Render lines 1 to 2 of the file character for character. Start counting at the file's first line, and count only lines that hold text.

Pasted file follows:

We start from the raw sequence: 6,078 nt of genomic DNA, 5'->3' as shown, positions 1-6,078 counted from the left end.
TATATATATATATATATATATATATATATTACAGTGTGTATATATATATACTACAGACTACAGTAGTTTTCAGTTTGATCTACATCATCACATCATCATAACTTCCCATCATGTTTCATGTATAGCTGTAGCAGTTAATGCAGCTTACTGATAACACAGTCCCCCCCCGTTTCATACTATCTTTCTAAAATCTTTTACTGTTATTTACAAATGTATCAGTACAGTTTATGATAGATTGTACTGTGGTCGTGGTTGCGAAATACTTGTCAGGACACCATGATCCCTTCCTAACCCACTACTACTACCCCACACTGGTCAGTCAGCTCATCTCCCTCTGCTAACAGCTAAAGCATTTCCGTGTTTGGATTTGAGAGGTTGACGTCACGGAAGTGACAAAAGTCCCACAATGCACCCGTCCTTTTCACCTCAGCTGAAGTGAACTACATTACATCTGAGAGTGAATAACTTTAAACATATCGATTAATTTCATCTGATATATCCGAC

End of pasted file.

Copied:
We start from the raw sequence: 6,078 nt of genomic DNA, 5'->3' as shown, positions 1-6,078 counted from the left end.
TATATATATATATATATATATATATATATTACAGTGTGTATATATATATACTACAGACTACAGTAGTTTTCAGTTTGATCTACATCATCACATCATCATAACTTCCCATCATGTTTCATGTATAGCTGTAGCAGTTAATGCAGCTTACTGATAACACAGTCCCCCCCCGTTTCATACTATCTTTCTAAAATCTTTTACTGTTATTTACAAATGTATCAGTACAGTTTATGATAGATTGTACTGTGGTCGTGGTTGCGAAATACTTGTCAGGACACCATGATCCCTTCCTAACCCACTACTACTACCCCACACTGGTCAGTCAGCTCATCTCCCTCTGCTAACAGCTAAAGCATTTCCGTGTTTGGATTTGAGAGGTTGACGTCACGGAAGTGACAAAAGTCCCACAATGCACCCGTCCTTTTCACCTCAGCTGAAGTGAACTACATTACATCTGAGAGTGAATAACTTTAAACATATCGATTAATTTCATCTGATATATCCGAC